So audiences fell in love with Hayseed. His debut gig was living on top of the Eyeglass Factory on Milpas Street, a publicity stunt developed by McAllister and KTYD to help businesses that were struggling during construction of the roundabout. Having Hayseed live in a tent atop a prominent corner would draw attention to the area, thought McAllister, explaining, “That turned out to be, to this day, one of the best things we ever did.” Starting at dawn every weekday, Hayseed would broadcast live from the top of the building, waving at cars and visitors below. “It was the coldest time,” said Hayseed. “I mean, my hands froze up there.” Not only did it help Eastside businesses, it evolved into a toy drive that ran from November through Christmas.
The Super Ego “I have several moments every single week, where I go, ‘How did I get here?'” exclaimed Julie Ramos, 26.It’s slight shows of insecurity like this that make her the perfect foil to the men of The Early Show. Her delivery of news and weather is not slick and polished like other stations and her professional tone has the right amount of vulnerability to make her sound real. “I look back at the past and the past isn’t linear,”she continued. “It’s so sporadic and so, almost schizophrenic. … I did not think that I would be in radio in Santa Barbara.”
Ramos’s mother, who died when Julie was young, was Mexican, and her father is Puerto Rican. She was raised in Sacramento by her Mexican grandparents, who didn’t speak English. She escaped to UCSB, studying dramatic arts at first, then psychology. After she got an internship at KJEE – the alt-music alternative to KTYD’s classic rock – she “just sort of started climbing the ladder. I started doing commercials and then they gave me my own program. “But after seven years, she was relegated to introducing records in unpopular time slots. When a position opened in KJEE’s morning show, she wasn’t even given the chance.
About that time, while Julie was on the air, McAllister called her request line and told her to check her email in 10 minutes. Skeptically, she went online, and found the email that would change her life dramatically: a job offer to join The Early Show.”I just liked the way she sounded,” explained McAllister. “She has a great voice.”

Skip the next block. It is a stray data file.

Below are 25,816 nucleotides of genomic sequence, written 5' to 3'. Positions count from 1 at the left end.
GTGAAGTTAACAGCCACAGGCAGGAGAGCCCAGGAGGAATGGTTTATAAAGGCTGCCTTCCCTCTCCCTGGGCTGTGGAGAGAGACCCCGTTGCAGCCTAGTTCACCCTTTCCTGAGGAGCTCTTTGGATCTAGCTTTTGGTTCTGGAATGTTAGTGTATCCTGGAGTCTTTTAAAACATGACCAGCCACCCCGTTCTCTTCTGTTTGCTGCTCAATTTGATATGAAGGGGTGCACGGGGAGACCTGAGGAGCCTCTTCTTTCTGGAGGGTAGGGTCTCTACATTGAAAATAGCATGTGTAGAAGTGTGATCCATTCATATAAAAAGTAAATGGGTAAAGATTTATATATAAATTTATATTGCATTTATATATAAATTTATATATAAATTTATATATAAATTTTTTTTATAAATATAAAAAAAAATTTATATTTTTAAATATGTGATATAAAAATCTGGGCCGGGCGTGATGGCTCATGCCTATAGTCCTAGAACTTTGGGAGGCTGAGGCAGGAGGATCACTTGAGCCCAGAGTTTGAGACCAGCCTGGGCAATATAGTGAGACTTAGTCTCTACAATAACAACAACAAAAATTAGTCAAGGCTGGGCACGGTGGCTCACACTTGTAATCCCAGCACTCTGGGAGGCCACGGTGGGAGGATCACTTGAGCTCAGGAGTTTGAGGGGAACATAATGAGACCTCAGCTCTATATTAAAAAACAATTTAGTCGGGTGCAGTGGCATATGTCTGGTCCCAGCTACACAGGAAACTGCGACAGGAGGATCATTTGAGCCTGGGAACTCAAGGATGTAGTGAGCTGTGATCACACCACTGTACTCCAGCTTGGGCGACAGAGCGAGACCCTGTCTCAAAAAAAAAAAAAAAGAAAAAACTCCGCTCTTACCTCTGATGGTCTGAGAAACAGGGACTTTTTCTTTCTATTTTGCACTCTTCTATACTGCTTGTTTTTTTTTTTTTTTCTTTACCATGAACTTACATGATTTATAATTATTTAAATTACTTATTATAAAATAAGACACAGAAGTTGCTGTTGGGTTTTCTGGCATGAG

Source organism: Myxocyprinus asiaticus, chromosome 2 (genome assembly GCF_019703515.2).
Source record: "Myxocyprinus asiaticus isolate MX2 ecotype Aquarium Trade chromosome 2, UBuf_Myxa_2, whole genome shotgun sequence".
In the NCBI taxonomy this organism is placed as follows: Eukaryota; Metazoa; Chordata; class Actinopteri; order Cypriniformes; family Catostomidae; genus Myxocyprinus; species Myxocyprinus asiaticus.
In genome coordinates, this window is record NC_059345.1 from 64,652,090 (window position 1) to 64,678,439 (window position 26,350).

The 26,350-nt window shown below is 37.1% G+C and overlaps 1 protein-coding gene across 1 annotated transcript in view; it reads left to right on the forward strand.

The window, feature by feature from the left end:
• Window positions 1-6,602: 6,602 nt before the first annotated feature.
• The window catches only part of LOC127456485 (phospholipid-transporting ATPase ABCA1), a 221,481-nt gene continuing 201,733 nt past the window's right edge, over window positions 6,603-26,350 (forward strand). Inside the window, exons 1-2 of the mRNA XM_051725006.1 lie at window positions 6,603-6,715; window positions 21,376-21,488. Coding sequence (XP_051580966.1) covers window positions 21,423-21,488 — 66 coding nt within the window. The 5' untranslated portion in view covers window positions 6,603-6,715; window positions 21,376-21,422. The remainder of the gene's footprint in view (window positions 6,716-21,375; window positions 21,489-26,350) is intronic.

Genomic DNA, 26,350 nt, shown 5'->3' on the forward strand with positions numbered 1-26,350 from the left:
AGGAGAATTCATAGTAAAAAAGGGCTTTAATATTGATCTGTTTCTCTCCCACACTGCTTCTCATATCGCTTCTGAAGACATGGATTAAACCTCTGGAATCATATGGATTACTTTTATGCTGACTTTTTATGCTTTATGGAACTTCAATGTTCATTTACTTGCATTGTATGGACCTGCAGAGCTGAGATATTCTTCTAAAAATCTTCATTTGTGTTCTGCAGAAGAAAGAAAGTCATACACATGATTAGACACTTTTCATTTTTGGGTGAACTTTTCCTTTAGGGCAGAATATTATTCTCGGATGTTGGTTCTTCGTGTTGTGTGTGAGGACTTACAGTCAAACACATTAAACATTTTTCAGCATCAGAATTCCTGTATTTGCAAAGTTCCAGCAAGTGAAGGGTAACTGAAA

The Producer Joe Wallace, 24, is the producer. In the studio, he’s literally on the other side of a glass wall. He monitors the incoming and outgoing phone calls, and books and deals with all guests. During the five hours of the show, he’s inconstant communication with McAllister via instant messaging, feeding relevant information. Wallace also searches for those oddball stories that the crew keeps referring to during each episode. More crucially, he tracks down the protagonists of those stories and rounds them up for on-air interviews.
“There’s a certain genre of stories that we like to cover. Typically, they’re unusual predicaments that people find themselves in that don’t result in fatalities,” said Wallace, smirking. “So, somebody gets sucked into a septic tank, and they live to tell about it – that’s perfect.”
Wallace sounds and acts street smart – his arms display several tattoos, his dark eyes have a world-weariness to them. It’s not a show: A year-and-a-half after being hired by KTYD in 2001, he left on his own accord because of a drug addiction that created a deep rift between himself and McAllister. “Methamphetamine was my problem at the time,” he confessed. “We tried to work through it for a while, but I just couldn’t get my shit together and, frankly, I didn’t want to.”
Wallace’s addiction to meth got worse and he lost everything he owned. Then one day, as he was smoking his meth pipe, “It dawned on me that I couldn’t do it anymore.” With nowhere to turn, he moved in with his parents, who “were willing to let me stay on the couch until I could get on my feet again.” With their support, Wallace got clean and sober, and set about repairing the bridges he’d burned. “And there were a lot of them,” he admitted. “It’s like you just walk around with gasoline, and then you throw a match at the end.”